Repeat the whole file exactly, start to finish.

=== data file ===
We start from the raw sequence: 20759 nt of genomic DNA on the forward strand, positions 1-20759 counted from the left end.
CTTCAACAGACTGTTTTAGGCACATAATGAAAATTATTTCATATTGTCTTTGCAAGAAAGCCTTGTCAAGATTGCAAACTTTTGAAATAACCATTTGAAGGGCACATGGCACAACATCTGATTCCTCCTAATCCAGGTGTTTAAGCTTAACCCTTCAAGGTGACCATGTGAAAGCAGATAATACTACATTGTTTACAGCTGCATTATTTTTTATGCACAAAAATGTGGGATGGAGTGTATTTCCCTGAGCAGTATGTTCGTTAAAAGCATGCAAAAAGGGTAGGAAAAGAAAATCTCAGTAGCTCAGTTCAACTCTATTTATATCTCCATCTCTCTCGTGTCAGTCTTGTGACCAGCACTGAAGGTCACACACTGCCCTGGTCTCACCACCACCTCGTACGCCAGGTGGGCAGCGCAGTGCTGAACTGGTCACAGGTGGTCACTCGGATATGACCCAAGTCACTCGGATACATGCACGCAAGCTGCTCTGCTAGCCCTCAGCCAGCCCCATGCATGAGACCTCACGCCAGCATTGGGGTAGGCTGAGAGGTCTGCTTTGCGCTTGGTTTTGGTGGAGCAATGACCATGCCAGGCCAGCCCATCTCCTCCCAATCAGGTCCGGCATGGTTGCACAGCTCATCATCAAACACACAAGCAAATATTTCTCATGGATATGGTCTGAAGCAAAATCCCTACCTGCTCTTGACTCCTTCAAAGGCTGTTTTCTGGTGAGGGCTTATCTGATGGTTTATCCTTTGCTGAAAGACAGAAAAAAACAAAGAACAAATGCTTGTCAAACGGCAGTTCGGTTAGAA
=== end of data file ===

We start from the raw sequence: 20759 nt of genomic DNA on the forward strand, positions 1-20759 counted from the left end.
CTTCAACAGACTGTTTTAGGCACATAATGAAAATTATTTCATATTGTCTTTGCAAGAAAGCCTTGTCAAGATTGCAAACTTTTGAAATAACCATTTGAAGGGCACATGGCACAACATCTGATTCCTCCTAATCCAGGTGTTTAAGCTTAACCCTTCAAGGTGACCATGTGAAAGCAGATAATACTACATTGTTTACAGCTGCATTATTTTTTATGCACAAAAATGTGGGATGGAGTGTATTTCCCTGAGCAGTATGTTCGTTAAAAGCATGCAAAAAGGGTAGGAAAAGAAAATCTCAGTAGCTCAGTTCAACTCTATTTATATCTCCATCTCTCTCGTGTCAGTCTTGTGACCAGCACTGAAGGTCACACACTGCCCTGGTCTCACCACCACCTCGTACGCCAGGTGGGCAGCGCAGTGCTGAACTGGTCACAGGTGGTCACTCGGATATGACCCAAGTCACTCGGATACATGCACGCAAGCTGCTCTGCTAGCCCTCAGCCAGCCCCATGCATGAGACCTCACGCCAGCATTGGGGTAGGCTGAGAGGTCTGCTTTGCGCTTGGTTTTGGTGGAGCAATGACCATGCCAGGCCAGCCCATCTCCTCCCAATCAGGTCCGGCATGGTTGCACAGCTCATCATCAAACACACAAGCAAATATTTCTCATGGATATGGTCTGAAGCAAAATCCCTACCTGCTCTTGACTCCTTCAAAGGCTGTTTTCTGGTGAGGGCTTATCTGATGGTTTATCCTTTGCTGAAAGACAGAAAAAAACAAAGAACAAATGCTTGTCAAACGGCAGTTCGGTTAGAA